Trends in Adolescent Prescription Drug (Rx) Abuse

Where Do Teenagers Get Prescription Drugs?

  • Sixty-four percent of youth ages 12 to 17 who have abused pain relievers say they got them from friends or relatives, often without the other person’s knowledge. (SAMHSA, 2008).
  • More than 60 percent of teenagers say prescription pain relievers are easy to get from the medicine cabinet at home. Half of teens say they are easy to get through other people’s prescriptions; and more than half say prescription pain relievers are “available everywhere” (Partnership for a Drug-Free America, 2006).
  • Almost forty percent of youth ages 14 to 20 say it is easy to get prescription drugs online or by phone. Of that total, more girls than boys said it was easy (48% vs. 31%) (Office of National Drug Control Policy, 2007).

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Trends in Adolescent Prescription Drug Abuse

  • Nearly one in five teens report abusing prescription drugs to get high (Partnership for a Drug-Free America, 2006).
  • More than 2.1 million teens ages 12 to 17 reported abusing prescription drugs in 2006. Among 12- and 13-year olds, prescription drugs are their drug of choice (SAMHSA, 2008)
  • Over half of teens say they abuse prescription painkillers because the medications aren’t illegal; one in three believes there is less shame attached to using prescription drugs than illicit drugs; and one in five said parents “don’t care as much if you get caught” abusing prescription drugs (SAMHSA, 2008).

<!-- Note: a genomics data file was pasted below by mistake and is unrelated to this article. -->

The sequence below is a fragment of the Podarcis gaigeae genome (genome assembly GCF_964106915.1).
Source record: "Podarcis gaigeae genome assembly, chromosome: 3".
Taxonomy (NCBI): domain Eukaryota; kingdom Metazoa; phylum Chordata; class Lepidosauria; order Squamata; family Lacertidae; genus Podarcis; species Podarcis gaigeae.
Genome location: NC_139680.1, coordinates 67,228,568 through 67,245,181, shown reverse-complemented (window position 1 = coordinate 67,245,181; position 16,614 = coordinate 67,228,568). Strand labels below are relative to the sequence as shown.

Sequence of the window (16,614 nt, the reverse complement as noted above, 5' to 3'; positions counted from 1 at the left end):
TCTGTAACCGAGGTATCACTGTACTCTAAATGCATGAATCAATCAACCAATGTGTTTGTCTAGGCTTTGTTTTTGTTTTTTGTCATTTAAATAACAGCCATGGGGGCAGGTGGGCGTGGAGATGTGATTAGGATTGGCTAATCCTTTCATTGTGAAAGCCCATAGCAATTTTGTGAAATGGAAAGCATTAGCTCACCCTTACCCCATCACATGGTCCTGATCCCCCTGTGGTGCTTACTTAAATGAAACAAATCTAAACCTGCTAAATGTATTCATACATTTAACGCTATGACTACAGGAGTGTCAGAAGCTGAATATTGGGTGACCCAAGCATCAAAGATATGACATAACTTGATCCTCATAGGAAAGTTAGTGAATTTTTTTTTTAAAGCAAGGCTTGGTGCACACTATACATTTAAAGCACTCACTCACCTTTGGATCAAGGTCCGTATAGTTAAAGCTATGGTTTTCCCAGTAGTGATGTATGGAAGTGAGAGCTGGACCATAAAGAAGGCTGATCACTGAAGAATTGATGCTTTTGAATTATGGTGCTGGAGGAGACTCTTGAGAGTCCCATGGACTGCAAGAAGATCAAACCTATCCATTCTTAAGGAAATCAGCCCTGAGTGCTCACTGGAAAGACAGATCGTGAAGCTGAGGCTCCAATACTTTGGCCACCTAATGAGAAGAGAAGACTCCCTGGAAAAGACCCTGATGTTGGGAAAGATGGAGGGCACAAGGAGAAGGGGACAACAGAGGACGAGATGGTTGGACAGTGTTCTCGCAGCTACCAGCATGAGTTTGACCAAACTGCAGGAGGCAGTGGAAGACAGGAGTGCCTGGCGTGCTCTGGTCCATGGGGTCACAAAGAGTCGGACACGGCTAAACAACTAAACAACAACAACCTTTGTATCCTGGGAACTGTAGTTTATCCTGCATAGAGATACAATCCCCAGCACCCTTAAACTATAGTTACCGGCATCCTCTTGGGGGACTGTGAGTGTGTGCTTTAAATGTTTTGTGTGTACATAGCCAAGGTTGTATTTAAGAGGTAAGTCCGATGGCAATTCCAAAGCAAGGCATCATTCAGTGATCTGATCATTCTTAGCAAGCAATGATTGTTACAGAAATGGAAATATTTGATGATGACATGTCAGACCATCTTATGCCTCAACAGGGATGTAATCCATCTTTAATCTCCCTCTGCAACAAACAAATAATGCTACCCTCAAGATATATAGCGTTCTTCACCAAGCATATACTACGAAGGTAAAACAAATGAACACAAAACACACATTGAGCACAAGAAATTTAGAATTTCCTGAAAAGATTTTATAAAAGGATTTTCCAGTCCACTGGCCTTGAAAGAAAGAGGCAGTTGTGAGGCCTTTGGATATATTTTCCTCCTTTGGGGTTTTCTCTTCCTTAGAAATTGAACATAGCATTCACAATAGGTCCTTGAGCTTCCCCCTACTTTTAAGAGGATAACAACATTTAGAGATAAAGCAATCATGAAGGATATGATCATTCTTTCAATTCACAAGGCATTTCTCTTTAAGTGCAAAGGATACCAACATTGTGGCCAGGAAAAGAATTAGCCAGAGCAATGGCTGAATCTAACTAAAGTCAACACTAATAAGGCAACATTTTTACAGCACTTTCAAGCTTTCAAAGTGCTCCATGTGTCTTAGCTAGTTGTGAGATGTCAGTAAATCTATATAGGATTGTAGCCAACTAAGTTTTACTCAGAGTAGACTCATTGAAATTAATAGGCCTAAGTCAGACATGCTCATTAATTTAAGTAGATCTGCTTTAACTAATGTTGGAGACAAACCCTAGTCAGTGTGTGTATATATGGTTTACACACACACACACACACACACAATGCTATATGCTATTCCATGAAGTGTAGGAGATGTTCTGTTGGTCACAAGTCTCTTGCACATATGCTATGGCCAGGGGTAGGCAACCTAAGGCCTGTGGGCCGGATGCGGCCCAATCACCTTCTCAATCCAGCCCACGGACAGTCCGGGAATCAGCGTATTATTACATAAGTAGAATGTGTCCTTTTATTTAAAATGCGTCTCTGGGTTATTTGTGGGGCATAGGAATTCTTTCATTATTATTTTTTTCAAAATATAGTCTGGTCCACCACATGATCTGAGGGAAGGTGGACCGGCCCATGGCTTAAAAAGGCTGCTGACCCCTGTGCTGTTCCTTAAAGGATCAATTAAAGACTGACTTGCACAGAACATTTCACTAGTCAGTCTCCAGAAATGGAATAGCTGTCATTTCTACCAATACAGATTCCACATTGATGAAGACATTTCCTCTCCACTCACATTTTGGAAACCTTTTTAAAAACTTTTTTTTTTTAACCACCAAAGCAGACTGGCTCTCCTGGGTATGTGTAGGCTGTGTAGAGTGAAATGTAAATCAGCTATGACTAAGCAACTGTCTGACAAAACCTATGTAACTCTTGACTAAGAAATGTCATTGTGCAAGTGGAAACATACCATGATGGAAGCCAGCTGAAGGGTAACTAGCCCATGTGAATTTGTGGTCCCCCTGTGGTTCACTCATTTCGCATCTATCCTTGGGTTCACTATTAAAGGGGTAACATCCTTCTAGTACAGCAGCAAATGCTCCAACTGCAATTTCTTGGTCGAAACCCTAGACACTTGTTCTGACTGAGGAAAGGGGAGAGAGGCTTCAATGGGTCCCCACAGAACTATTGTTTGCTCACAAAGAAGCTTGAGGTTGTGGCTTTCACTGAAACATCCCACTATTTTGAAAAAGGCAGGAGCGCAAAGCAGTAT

Prescription Drug (Rx) Abuse


Painkillers are drugs commonly prescribed for pain and are only legally available by prescription. Painkiller abuse can be dangerous, even deadly, with too high a dose or when taken with other drugs, like alcohol.

Brand names include: Vicodin, Tylenol with Codeine, OxyContin, and Percocet.


Depressants, or downers, are prescribed to treat a variety of health conditions including anxiety and panic attacks, tension, severe stress reactions, and sleep disorders. Also referred to as sedatives and tranquilizers, depressants can slow normal brain function.

Brand names include: Klonopin, Nembutal, Soma, Ambien, Valium, and Xanax.


Stimulants, or uppers, are most commonly prescribed for attention deficit/hyperactivity disorder (ADHD), but they are also used to treat a variety of conditions such as asthma, respiratory problems, obesity, and sleep disorders such as narcolepsy. When taken in higher doses, these drugs can produce euphoric effects and counteract sluggish feelings.

Brand names include: Concerta, Dexedrine, and Ritalin.


Steroids are used to medically treat people with abnormally low testosterone levels or symptoms of body wasting, as is the case with cancer patients. Abuse of steroids is often related to physical appearance, such as a desire to build muscle or change body shape.